Dealing with Menopause, Naturally



Menopause Support: How to Get What You Need

The key is to look for resources that put the emphasis on individual needs and concerns during menopause.

By Katherine Lee

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Working with your doctor to find relief for such symptoms as hot flashes is only one part of successfully navigating menopause. Often, talking with friends, family, and other women — especially those who've gone through menopause themselves — can provide invaluable emotional and social support and help you to feel less alone through what can sometimes be a bumpy transition.

"Menopause, like pregnancy, is a normal life event for women, but that doesn't mean you don't need support and information during this time," says Holly Thacker, MD, director of the Women's Health Center at Cleveland Clinic and author ofWomen's Health: Your Body, Your Hormones, Your Choices. And while menopause can vary from woman to woman — some have few or no symptoms and feel great about not having periods anymore while others may experience significant hot flashes or depression — experts agree that most women can benefit from talking about their experiences with others.

So how can you get the support that you need? Here are some guidelines to help you as you shore up your resources:

Stick with health care pros for medical information.While friends and family can be great to turn to when talking about your feelings, going to them to get medical facts about menopause may not always be a good idea. For one thing, they may inadvertently share misinformation or try to convince you that whatever worked for them will also work for you. Menopause is a very personal and individual experience, like contraception, pregnancy, or a method of delivering a baby. Discussing your options with a qualified health care provider is a better bet, and it can also help you avoid the potential minefield of inaccurate, often one-sided advice — "Every woman should take hormones" or "No one should consider hormone therapy" — that may be lobbed your way by well-intentioned loved ones.

Trust your instincts.If you feel that your problems are not being addressed by your doctor or that you aren't getting the assistance you need, whether it be from a family member, a friend, or a support group, find someone else to talk to. If your approach to handling menopause symptoms is being criticized by a friend, for instance, then that person may not be a good source of support. Similarly, if a support group you're considering joining only endorses a single way as the right way, you should consider that a red flag.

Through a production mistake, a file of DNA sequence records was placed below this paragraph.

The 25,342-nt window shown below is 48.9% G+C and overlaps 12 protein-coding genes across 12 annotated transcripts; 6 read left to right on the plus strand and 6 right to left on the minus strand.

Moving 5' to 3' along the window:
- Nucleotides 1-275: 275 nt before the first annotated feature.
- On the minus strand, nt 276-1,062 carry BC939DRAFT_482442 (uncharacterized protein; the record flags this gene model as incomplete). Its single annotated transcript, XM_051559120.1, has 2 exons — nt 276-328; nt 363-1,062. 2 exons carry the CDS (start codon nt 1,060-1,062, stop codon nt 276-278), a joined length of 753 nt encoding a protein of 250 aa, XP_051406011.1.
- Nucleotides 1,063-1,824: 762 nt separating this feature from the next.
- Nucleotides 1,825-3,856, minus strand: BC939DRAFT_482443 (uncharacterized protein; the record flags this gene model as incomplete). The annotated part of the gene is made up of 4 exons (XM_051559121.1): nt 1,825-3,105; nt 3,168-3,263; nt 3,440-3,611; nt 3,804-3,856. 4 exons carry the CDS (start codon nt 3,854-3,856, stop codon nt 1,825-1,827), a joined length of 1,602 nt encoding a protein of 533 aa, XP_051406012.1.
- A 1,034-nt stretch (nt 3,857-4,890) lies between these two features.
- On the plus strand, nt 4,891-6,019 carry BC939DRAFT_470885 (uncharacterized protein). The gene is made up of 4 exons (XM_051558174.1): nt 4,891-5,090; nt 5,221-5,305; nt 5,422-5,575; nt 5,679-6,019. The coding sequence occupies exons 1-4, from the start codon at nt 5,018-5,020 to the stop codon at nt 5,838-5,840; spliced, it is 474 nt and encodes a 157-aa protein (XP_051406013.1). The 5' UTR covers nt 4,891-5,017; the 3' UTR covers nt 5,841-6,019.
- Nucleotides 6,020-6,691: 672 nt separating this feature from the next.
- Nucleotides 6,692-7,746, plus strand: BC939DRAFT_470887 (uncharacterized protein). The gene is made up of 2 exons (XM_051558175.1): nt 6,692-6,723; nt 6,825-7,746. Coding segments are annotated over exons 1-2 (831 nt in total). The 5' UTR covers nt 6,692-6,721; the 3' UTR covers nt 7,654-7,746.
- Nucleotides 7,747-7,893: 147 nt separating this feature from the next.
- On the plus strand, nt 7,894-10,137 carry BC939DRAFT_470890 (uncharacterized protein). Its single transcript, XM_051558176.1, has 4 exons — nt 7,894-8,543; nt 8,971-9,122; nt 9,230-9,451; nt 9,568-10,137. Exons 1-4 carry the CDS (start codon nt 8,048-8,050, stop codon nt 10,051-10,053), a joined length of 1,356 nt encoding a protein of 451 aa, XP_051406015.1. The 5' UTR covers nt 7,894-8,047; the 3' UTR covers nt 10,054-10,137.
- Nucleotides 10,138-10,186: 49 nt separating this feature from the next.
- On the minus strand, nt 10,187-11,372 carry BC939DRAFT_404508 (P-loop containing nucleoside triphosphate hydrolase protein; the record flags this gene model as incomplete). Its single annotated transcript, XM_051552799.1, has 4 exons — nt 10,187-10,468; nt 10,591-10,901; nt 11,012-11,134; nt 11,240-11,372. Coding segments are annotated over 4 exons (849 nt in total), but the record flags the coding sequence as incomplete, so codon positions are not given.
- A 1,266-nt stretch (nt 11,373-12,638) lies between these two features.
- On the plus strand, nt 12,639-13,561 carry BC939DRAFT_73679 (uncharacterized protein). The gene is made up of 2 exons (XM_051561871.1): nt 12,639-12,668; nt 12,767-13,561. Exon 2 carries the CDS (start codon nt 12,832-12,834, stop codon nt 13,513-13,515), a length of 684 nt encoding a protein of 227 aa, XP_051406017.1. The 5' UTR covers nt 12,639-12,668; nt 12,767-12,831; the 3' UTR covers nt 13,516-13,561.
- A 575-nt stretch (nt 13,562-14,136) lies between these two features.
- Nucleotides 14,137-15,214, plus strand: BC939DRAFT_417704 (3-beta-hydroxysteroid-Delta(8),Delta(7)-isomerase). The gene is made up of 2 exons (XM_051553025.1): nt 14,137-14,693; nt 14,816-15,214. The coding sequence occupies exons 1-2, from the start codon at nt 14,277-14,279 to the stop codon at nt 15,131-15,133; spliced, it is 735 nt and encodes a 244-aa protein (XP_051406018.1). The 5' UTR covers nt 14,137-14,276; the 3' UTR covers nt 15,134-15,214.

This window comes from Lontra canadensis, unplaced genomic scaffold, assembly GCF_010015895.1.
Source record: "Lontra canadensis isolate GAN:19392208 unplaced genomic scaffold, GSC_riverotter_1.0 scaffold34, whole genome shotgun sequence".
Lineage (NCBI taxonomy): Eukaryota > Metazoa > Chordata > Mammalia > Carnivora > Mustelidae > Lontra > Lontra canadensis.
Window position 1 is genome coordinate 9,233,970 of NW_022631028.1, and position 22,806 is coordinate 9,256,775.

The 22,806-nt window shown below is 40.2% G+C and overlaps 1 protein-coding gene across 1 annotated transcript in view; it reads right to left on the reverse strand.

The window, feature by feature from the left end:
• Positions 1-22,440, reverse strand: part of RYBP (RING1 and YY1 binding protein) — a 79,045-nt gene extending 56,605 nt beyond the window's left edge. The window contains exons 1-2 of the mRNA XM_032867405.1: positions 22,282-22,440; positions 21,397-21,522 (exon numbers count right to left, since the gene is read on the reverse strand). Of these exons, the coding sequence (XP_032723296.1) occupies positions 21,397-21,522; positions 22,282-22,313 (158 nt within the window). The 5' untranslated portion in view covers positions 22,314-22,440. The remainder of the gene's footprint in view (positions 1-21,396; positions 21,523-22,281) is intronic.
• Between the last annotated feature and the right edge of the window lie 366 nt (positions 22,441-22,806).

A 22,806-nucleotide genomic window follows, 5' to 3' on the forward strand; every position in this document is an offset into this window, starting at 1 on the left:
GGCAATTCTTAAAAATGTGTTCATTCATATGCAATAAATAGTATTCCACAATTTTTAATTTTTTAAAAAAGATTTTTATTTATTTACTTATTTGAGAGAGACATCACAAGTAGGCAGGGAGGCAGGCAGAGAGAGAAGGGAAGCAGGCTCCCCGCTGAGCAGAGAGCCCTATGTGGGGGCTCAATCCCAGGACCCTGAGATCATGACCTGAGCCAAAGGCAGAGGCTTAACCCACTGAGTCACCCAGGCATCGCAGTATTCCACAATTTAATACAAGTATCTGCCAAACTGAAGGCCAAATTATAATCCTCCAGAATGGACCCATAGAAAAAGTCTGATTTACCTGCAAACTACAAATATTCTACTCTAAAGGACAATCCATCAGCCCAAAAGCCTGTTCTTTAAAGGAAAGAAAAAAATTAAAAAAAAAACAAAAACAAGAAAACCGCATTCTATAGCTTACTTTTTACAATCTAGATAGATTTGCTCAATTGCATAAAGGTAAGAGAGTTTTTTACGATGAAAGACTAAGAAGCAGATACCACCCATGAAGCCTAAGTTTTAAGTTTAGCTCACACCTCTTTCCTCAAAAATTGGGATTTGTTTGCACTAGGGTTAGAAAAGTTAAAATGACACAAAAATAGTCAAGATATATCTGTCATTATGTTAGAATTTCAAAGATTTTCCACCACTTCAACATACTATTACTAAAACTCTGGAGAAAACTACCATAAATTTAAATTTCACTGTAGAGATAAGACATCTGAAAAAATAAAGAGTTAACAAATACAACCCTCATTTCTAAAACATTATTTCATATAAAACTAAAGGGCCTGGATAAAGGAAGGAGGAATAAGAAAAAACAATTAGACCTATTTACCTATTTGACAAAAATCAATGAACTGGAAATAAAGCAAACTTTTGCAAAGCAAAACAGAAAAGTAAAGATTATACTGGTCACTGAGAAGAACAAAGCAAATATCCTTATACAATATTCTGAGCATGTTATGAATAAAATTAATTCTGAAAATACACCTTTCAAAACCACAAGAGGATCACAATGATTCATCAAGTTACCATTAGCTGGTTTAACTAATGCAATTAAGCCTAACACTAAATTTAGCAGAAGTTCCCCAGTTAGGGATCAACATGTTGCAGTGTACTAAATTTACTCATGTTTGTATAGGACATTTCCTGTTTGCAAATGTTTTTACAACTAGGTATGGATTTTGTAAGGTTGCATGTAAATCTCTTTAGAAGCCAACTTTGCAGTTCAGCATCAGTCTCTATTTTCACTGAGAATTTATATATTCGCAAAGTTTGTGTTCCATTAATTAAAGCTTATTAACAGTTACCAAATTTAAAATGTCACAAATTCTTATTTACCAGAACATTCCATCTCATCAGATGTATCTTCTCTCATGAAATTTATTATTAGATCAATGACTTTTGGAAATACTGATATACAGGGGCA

Look into doctor-led menopause support groups.Connecting with other menopausal women to share stories and experiences can be helpful — much as connecting with other parents-to-be in childbirth classes can help reduce anxiety and make you feel more in control about labor and delivery. It's important, however, to keep in mind that what worked for another woman may not work for you. Try to find groups that are led by health care professionals, says Dr. Thacker. Ask your doctor if he or she conducts support groups with patients, or look for an organization such as Red Hot Mamas, which establishes support groups in hospitals throughout the country.

Find reputable, unbiased sources.Whether it's a popular book or an alternative practitioner, beware of anyone or anything that is marketing products to consumers for their own financial benefit, says Thacker. Instead, try to find menopause experts who are affiliated with reputable hospitals, studies, or organizations such as the . That way you have a better chance that the information you are getting is accurate and bias-free.






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Date: 01.12.2018, 08:32 / Views: 51254